February 13, 2011

Biblical Insight

The Lead recently called attention to three essays on the On Faith blog of The Washington Post. The author of the essays is American Baptist pastor Jennifer Wright Knust, who is also an Assistant Professor of Religion at Boston University. Her three-part series concerns sex and the Bible, and she argues that, contrary to the assertion of so many Christian authorities, the Bible is neither clear nor consistent concerning sexual ethics. Knust is the author of a new book, Unprotected Texts: The Bible’s Surprising Contradictions about Sex and Desire.

Holy BibleKunst’s posts are compelling, though her arguments are hardly new. Kunst did remind me anew of the absurdity of treating the Bible as a rulebook for living. The Bible can be the source of useful insights, but its messages are often Delphic. This inspired my latest aphorism, which I have added to my page of aphorisms on my Web site. No doubt, some will find this offensive, but there is more than a grain of truth here:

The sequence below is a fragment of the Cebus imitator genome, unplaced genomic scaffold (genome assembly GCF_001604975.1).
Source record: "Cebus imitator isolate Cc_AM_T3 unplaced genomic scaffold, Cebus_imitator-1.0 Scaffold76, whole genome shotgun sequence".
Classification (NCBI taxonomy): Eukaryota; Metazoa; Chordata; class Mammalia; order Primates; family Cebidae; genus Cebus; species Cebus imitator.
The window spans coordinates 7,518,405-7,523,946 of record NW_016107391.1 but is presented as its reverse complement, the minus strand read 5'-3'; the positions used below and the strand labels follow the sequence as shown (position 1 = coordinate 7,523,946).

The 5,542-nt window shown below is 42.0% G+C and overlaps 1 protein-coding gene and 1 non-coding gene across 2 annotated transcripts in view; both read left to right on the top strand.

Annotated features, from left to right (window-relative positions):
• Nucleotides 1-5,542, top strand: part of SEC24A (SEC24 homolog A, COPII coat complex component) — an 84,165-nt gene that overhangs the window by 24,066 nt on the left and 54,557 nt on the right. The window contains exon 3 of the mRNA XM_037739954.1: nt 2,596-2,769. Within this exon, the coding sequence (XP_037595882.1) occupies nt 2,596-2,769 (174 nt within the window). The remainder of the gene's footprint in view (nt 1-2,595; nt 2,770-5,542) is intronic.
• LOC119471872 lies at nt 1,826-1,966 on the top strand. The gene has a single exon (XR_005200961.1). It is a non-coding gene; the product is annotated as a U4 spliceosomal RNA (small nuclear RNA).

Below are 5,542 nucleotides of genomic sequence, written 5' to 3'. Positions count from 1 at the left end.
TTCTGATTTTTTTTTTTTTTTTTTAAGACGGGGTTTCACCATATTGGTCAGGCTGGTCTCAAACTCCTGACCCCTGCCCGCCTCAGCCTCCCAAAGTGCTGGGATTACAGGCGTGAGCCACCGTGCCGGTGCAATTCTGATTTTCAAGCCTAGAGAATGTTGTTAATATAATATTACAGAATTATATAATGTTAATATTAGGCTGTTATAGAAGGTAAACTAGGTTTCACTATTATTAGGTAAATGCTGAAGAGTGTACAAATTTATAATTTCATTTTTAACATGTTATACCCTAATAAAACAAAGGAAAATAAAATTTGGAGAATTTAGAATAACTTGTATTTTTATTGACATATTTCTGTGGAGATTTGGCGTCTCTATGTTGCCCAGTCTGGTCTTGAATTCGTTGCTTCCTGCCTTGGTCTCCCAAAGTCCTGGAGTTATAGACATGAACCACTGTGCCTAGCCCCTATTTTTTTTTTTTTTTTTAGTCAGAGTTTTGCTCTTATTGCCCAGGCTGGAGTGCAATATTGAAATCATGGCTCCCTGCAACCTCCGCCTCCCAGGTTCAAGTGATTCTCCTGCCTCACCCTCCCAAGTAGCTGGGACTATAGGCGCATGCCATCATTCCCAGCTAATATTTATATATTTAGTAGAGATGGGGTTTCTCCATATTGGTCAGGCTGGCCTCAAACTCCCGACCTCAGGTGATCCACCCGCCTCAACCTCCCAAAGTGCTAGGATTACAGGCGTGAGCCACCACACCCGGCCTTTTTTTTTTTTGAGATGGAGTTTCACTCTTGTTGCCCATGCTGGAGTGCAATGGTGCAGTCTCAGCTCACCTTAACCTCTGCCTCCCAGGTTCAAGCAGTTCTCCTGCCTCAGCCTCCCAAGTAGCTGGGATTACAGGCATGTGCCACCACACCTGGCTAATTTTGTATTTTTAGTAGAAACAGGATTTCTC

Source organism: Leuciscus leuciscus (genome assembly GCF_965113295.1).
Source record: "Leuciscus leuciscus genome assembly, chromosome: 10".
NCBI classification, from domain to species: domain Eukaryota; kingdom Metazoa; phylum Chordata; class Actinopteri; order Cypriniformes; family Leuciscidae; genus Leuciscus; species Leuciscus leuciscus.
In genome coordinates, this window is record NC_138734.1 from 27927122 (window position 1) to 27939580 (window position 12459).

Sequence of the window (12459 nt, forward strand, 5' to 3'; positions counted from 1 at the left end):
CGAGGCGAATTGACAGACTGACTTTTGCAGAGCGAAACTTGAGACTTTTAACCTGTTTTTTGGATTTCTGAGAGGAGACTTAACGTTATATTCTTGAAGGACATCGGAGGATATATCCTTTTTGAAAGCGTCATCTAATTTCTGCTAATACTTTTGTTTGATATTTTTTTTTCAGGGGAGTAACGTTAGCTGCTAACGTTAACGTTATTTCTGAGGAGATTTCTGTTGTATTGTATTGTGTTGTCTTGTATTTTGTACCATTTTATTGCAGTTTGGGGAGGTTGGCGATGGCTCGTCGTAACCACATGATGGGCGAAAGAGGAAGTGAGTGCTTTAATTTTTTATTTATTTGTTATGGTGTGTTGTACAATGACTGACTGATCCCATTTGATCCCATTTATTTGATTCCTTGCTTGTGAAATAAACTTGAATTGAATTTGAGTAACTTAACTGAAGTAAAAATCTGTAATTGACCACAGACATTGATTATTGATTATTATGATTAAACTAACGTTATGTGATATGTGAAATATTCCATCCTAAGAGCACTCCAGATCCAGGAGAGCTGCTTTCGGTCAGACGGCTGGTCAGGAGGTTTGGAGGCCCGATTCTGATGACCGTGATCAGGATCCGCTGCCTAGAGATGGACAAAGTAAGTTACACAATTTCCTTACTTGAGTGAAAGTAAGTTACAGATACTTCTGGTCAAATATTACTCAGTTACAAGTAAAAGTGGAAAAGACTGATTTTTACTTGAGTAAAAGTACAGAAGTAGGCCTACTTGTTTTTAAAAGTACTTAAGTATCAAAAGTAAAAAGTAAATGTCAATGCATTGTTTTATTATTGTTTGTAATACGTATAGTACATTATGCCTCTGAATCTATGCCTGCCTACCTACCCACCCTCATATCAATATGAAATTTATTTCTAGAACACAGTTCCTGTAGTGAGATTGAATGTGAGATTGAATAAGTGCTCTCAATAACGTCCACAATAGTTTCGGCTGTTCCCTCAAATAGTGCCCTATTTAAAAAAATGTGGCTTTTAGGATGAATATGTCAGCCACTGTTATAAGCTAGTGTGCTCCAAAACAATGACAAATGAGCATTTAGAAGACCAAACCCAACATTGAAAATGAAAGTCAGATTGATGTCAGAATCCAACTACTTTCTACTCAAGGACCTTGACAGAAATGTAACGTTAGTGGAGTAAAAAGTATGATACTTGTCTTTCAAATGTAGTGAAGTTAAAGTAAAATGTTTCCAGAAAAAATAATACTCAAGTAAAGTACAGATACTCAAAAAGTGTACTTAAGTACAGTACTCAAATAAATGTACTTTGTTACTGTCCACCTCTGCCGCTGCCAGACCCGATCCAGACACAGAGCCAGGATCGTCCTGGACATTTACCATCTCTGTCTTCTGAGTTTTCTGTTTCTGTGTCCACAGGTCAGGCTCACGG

If God had wanted to give us clear instructions for living, he wouldn’t have given us the Bible.

6 comments:

  1. Where, exactly, does it say He gave us the Bible?

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  2. 1 Chronicles 29:14b—“for all things come of thee, and of thine own have we given thee.”

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  3. That's a stretch, Lionel. Ostensibly, David is the one making the statement in 1 Chronicles, and he isn't referring to the Bible.

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  4. I am struck by the fact that when God's Word came to us as an actual human being, he chose not to leave any writings for us (even though Jesus was clearly a literate person). Divine wisdom would seem to recognize that it is not a good idea to have things too set in stone. I think that one of the strengths of the Bible is that it is not always consistent, so that we are forced to reevaluate what it means for us now, not to limit our understanding to what made sense in a particular time and place. Even the Gospels present a sometimes inconsistent record of Jesus ministry and character. I think this is God's way of telling us that words can be only an imperfect representation of God's message.

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